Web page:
Prof. Michelle Drumbl of Washington & Lee has recently made available on SSRN her forthcoming article Those Who Know, Those Who Don’t, and Those Who Know Better: Balancing Complexity, Sophistication, and Accuracy on Tax Returns, 11 Pitt. Tax Rev. ___ (2014). Here is the abstract:
Refundable credits, particularly the earned income tax credit (EITC) and the child tax credit, serve an important anti-poverty measure for low-income taxpayers. Annually, millions of taxpayers who do not owe any federal income tax must file a tax return in order to claim these credits that are in the nature of social benefits. The eligibility requirements for refundable credits are complex, and these returns are particularly prone to audit: EITC audits comprise one-third of all individual income tax audits. Because of the large dollar amounts at stake, a taxpayer’s mistaken understanding of the eligibility requirements for these refundable credits can often result in a deficiency of several thousand dollars. Though studies indicate that taxpayer error is more commonly inadvertent than intentional, the section 6662 20% accuracy-related penalty applies once the deficiency reaches a statutory “understatement” threshold; it is imposed computationally and without regard to the taxpayer’s intent.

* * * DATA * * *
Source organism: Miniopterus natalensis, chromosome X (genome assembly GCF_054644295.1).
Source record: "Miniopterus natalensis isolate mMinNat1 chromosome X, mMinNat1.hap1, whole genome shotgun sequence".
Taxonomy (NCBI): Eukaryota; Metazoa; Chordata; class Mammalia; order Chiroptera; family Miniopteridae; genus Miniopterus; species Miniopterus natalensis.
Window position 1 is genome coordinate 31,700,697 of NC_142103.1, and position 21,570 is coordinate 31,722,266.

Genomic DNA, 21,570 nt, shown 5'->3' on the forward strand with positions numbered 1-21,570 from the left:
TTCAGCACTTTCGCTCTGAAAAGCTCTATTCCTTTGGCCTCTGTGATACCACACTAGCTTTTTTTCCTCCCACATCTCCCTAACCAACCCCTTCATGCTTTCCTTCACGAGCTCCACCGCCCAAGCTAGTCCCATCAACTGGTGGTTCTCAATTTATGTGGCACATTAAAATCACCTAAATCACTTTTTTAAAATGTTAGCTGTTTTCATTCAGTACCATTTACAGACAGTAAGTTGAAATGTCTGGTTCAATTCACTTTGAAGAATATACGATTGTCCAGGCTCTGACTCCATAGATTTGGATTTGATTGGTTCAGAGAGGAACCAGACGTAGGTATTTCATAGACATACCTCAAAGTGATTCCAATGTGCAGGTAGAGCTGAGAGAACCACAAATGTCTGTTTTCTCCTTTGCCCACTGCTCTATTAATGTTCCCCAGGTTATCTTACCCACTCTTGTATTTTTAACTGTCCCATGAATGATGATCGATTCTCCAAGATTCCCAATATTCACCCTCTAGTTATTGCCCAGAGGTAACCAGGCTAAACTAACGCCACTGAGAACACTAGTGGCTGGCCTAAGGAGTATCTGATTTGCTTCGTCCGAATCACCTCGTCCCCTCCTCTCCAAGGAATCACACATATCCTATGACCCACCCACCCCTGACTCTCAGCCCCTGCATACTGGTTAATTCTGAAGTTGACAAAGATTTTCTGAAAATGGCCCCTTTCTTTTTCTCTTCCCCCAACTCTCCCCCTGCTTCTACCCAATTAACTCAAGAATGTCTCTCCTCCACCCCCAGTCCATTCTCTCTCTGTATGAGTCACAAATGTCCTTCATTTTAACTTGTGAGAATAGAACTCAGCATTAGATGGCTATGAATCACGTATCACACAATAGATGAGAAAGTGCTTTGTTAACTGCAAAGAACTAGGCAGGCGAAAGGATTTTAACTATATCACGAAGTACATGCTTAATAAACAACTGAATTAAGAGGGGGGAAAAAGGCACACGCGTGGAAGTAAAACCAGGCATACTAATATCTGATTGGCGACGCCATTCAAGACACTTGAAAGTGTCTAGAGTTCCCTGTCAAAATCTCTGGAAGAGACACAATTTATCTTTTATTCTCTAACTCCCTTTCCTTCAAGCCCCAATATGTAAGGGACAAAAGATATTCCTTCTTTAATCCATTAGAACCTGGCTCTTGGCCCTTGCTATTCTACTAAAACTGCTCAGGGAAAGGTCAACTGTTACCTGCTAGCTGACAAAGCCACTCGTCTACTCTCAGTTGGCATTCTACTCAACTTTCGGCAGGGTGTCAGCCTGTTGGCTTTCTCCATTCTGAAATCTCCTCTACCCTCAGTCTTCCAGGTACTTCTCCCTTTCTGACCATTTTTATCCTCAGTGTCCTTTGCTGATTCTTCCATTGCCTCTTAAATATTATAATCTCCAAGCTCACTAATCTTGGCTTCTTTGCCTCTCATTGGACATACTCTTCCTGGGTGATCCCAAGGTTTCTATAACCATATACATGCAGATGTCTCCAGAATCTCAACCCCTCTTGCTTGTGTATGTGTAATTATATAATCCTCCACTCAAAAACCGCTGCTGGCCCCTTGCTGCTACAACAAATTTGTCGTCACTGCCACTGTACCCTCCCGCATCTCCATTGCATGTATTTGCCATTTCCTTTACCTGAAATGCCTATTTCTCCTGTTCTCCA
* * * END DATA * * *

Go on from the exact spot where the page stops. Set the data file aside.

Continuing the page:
By statute, taxpayers have the right to contest the accuracy-related penalty by demonstrating that there was reasonable cause for the underlying error and the taxpayer acted in good faith. Treasury regulations provide that such a circumstance might include “an honest misunderstanding of fact or law that is reasonable in light of all the facts and circumstances, including the experience, knowledge, and education of the taxpayer”. Yet for all of these reasons – lack of experience, lack of knowledge, and relative lack of education – the taxpayer is unlikely to have the knowledge or resources to raise the very defense that is meant to protect an unsophisticated taxpayer.
Drawing comparisons between refundable tax credits and social programs administered by other agencies, this article calls upon the IRS to better differentiate between inadvertent error (“those who don’t know”) and intentional or fraudulent error (“those who know better”). The article argues that the current accuracy-related penalty approach is unduly punitive. It concludes by proposing solutions that the IRS might consider in light of Congress’s desire for the Service to administer these social benefits through the Internal Revenue Code.